Wednesday, March 30, 2011

Megan Kelley 052


"Dedication to my dear friend, Ted, we always loved the same music for the same reasons."

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Denver, CO, USA

Sunday, March 27, 2011

Patricia Sahertian 048

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memento: replicas of John S. Turner's portable chess game

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Phoenix, AZ, USA

Tuesday, March 22, 2011

Tuesday, March 15, 2011

Katerina Nikoltsou 042

postcard and memento

"We , our homes, cities,
cars, boats, material goods,
are mere toothpicks
next to the forces of NATURE.

In memory of March 11, 2011... Japan.
"

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Thessaloniki, Greece

Sunday, March 13, 2011

Matthew Rose 041

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Paris, France

Benoît D. 040


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Paris, France

Douglas Galloway 039

card one

card two

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Cherry Valley, CA, USA

Giuliano Giuliani 038


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Rome, Italy

Russell Manning 037



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Dallas, TX, USA

Barbara Leavitt 036



"I call this the "Modern Pieta"... I did this when I got the message that my 38 year old son was dead... see how the woman is connected to the horizontal figure with the mummy wrappings... she is connected to him forever... there's a figure 8 on the heart which is on the scale... infinity... and on the bulls eye there is the number 38... the age he died of AIDS."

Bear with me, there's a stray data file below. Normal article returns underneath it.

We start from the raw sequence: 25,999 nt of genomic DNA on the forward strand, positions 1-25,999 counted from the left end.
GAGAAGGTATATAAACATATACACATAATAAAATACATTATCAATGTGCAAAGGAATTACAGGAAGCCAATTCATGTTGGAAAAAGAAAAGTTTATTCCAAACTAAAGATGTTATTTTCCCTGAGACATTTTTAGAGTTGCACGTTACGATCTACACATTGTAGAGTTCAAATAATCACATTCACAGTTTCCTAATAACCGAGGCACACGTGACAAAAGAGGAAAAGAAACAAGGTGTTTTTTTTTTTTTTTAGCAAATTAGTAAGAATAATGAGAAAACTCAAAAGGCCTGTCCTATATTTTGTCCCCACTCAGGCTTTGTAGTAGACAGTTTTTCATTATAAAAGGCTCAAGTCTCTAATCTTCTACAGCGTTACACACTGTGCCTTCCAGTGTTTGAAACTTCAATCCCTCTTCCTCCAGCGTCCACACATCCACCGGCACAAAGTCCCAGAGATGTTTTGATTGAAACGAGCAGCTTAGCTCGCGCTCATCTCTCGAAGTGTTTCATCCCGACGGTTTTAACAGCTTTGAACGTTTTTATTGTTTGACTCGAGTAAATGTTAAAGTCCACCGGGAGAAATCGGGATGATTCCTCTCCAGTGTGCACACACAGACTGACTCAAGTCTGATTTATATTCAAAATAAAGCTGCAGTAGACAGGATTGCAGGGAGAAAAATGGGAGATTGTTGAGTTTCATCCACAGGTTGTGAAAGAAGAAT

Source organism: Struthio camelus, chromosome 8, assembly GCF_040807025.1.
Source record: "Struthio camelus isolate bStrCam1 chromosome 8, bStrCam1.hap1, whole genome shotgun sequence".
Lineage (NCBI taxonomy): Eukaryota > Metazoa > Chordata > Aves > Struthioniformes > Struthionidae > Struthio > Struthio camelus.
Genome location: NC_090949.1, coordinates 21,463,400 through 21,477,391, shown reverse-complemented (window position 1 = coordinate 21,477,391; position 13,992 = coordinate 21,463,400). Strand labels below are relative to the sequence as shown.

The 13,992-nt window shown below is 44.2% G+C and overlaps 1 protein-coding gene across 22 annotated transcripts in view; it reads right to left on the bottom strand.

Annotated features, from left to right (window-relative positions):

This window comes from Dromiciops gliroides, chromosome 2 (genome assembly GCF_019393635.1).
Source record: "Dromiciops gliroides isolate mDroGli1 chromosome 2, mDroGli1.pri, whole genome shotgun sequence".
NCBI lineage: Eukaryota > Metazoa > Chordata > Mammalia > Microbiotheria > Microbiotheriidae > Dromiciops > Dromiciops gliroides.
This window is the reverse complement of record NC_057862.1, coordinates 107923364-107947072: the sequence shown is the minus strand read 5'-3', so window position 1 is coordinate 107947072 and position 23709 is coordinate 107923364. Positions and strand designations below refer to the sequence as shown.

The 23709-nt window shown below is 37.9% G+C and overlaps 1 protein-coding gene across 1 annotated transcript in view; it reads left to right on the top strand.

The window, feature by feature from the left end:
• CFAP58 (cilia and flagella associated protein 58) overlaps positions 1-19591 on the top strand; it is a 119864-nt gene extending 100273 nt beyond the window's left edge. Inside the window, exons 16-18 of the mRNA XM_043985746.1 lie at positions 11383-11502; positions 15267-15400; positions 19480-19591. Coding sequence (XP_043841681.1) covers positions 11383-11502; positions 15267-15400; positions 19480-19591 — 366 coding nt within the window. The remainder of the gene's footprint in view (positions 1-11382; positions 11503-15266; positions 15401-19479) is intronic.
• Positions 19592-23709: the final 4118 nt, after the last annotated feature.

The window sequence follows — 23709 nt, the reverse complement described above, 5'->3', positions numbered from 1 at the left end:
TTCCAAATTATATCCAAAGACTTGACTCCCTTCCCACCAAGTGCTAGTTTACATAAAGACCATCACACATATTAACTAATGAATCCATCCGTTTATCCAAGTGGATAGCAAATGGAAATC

other cards submitted shown here as slide show

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more cards shown here

memento


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Dexter, MI, USA

Lee Goldberg 035


memento

Life is a journey Death a destination
That no one will reach
No one knows the when, how or where
The journey will end
If it will end in darkness Or light
No key is needed To unlock the door

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Bell Canyon, CA, USA

Saturday, March 12, 2011

Jacob Sahertian 034


"dear father,
did you like to watch and listen to the rhythm of the waves like I do? were you an artist like me? were you a bad person? you died and I know nothing of you. someday, I will find you. I hope I won't be disappointed.
your son,
jacob sahertian"


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Phoenix, AZ, USA

Thursday, March 10, 2011

Bina Capadia 032


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Buenos Aires, Argentina

Walter Festuccia 031


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Rome, Italy

Sara Williams 030


"I work in the busiest ER in the state. Death is a constant visitor. I think about the thousands of people who have taken their last breath in this trauma room. I think of the overhead light as a portal and they gravitate towards it has we poke and prod them with every tube, line and drug known to keep a person alive. I think about who their families and friends are. What they did for work or hobbies. What were their plans for that day and what were they doing at the moment that they needed to come to the hospital. I look at what they have on or what the paramedics haven’t cut off and think surely they didn’t believe that today was the day that Death would be calling. No one every does. Maybe they invited Death to stop by or someone else invited Death to come visit."

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Tuesday, March 8, 2011

Joanna Walsh 029